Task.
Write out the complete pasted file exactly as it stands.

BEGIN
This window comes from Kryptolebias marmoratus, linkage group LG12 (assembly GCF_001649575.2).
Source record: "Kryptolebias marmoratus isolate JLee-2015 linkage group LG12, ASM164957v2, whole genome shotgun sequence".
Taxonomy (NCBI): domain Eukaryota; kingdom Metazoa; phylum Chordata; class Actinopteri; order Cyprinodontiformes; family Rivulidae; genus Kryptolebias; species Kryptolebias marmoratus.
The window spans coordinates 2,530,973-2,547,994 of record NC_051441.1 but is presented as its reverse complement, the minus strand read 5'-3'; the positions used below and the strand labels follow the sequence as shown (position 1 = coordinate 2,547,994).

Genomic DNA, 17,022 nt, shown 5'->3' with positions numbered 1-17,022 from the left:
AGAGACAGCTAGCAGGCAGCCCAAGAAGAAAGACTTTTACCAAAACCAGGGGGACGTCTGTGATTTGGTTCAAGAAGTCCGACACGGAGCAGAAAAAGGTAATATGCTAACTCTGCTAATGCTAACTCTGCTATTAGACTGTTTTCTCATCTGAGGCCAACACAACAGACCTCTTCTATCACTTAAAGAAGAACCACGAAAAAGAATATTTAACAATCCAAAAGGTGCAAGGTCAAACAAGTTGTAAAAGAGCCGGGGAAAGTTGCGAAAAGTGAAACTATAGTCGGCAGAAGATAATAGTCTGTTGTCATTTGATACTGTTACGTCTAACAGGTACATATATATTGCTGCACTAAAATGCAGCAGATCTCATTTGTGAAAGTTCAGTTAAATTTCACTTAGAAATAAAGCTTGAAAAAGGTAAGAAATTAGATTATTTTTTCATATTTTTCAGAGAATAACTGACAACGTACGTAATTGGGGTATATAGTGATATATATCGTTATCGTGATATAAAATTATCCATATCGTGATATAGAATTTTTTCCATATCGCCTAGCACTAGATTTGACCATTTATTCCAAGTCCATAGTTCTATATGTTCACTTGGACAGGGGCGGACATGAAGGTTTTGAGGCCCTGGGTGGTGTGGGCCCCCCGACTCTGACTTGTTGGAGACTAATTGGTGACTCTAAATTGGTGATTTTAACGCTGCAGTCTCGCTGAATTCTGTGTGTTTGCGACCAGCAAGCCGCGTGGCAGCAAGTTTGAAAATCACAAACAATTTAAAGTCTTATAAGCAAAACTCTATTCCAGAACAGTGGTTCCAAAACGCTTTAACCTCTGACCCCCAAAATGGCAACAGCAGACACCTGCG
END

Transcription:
This window comes from Kryptolebias marmoratus, linkage group LG12 (assembly GCF_001649575.2).
Source record: "Kryptolebias marmoratus isolate JLee-2015 linkage group LG12, ASM164957v2, whole genome shotgun sequence".
Taxonomy (NCBI): domain Eukaryota; kingdom Metazoa; phylum Chordata; class Actinopteri; order Cyprinodontiformes; family Rivulidae; genus Kryptolebias; species Kryptolebias marmoratus.
The window spans coordinates 2,530,973-2,547,994 of record NC_051441.1 but is presented as its reverse complement, the minus strand read 5'-3'; the positions used below and the strand labels follow the sequence as shown (position 1 = coordinate 2,547,994).

Genomic DNA, 17,022 nt, shown 5'->3' with positions numbered 1-17,022 from the left:
AGAGACAGCTAGCAGGCAGCCCAAGAAGAAAGACTTTTACCAAAACCAGGGGGACGTCTGTGATTTGGTTCAAGAAGTCCGACACGGAGCAGAAAAAGGTAATATGCTAACTCTGCTAATGCTAACTCTGCTATTAGACTGTTTTCTCATCTGAGGCCAACACAACAGACCTCTTCTATCACTTAAAGAAGAACCACGAAAAAGAATATTTAACAATCCAAAAGGTGCAAGGTCAAACAAGTTGTAAAAGAGCCGGGGAAAGTTGCGAAAAGTGAAACTATAGTCGGCAGAAGATAATAGTCTGTTGTCATTTGATACTGTTACGTCTAACAGGTACATATATATTGCTGCACTAAAATGCAGCAGATCTCATTTGTGAAAGTTCAGTTAAATTTCACTTAGAAATAAAGCTTGAAAAAGGTAAGAAATTAGATTATTTTTTCATATTTTTCAGAGAATAACTGACAACGTACGTAATTGGGGTATATAGTGATATATATCGTTATCGTGATATAAAATTATCCATATCGTGATATAGAATTTTTTCCATATCGCCTAGCACTAGATTTGACCATTTATTCCAAGTCCATAGTTCTATATGTTCACTTGGACAGGGGCGGACATGAAGGTTTTGAGGCCCTGGGTGGTGTGGGCCCCCCGACTCTGACTTGTTGGAGACTAATTGGTGACTCTAAATTGGTGATTTTAACGCTGCAGTCTCGCTGAATTCTGTGTGTTTGCGACCAGCAAGCCGCGTGGCAGCAAGTTTGAAAATCACAAACAATTTAAAGTCTTATAAGCAAAACTCTATTCCAGAACAGTGGTTCCAAAACGCTTTAACCTCTGACCCCCAAAATGGCAACAGCAGACACCTGCG